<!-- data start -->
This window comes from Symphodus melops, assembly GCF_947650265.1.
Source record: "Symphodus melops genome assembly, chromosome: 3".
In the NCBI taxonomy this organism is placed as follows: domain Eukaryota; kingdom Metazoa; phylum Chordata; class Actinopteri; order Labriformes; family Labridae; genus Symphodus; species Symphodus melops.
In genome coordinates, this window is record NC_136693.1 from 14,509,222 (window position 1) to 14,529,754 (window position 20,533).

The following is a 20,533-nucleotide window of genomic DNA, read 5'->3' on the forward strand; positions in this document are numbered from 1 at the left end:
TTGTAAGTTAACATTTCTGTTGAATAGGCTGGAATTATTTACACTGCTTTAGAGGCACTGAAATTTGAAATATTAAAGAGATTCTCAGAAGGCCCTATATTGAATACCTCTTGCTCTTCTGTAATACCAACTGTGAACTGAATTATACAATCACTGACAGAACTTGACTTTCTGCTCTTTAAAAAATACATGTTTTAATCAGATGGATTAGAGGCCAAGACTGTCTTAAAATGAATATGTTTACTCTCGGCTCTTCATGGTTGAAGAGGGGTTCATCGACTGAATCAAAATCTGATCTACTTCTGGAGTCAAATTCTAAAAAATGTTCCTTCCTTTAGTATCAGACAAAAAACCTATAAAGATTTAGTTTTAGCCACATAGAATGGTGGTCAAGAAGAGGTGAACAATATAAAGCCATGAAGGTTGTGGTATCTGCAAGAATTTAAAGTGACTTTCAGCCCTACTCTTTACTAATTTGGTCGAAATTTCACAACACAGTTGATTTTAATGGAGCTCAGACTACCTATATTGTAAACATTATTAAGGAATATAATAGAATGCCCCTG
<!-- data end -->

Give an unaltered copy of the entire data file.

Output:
This window comes from Symphodus melops, assembly GCF_947650265.1.
Source record: "Symphodus melops genome assembly, chromosome: 3".
In the NCBI taxonomy this organism is placed as follows: domain Eukaryota; kingdom Metazoa; phylum Chordata; class Actinopteri; order Labriformes; family Labridae; genus Symphodus; species Symphodus melops.
In genome coordinates, this window is record NC_136693.1 from 14,509,222 (window position 1) to 14,529,754 (window position 20,533).

The following is a 20,533-nucleotide window of genomic DNA, read 5'->3' on the forward strand; positions in this document are numbered from 1 at the left end:
TTGTAAGTTAACATTTCTGTTGAATAGGCTGGAATTATTTACACTGCTTTAGAGGCACTGAAATTTGAAATATTAAAGAGATTCTCAGAAGGCCCTATATTGAATACCTCTTGCTCTTCTGTAATACCAACTGTGAACTGAATTATACAATCACTGACAGAACTTGACTTTCTGCTCTTTAAAAAATACATGTTTTAATCAGATGGATTAGAGGCCAAGACTGTCTTAAAATGAATATGTTTACTCTCGGCTCTTCATGGTTGAAGAGGGGTTCATCGACTGAATCAAAATCTGATCTACTTCTGGAGTCAAATTCTAAAAAATGTTCCTTCCTTTAGTATCAGACAAAAAACCTATAAAGATTTAGTTTTAGCCACATAGAATGGTGGTCAAGAAGAGGTGAACAATATAAAGCCATGAAGGTTGTGGTATCTGCAAGAATTTAAAGTGACTTTCAGCCCTACTCTTTACTAATTTGGTCGAAATTTCACAACACAGTTGATTTTAATGGAGCTCAGACTACCTATATTGTAAACATTATTAAGGAATATAATAGAATGCCCCTG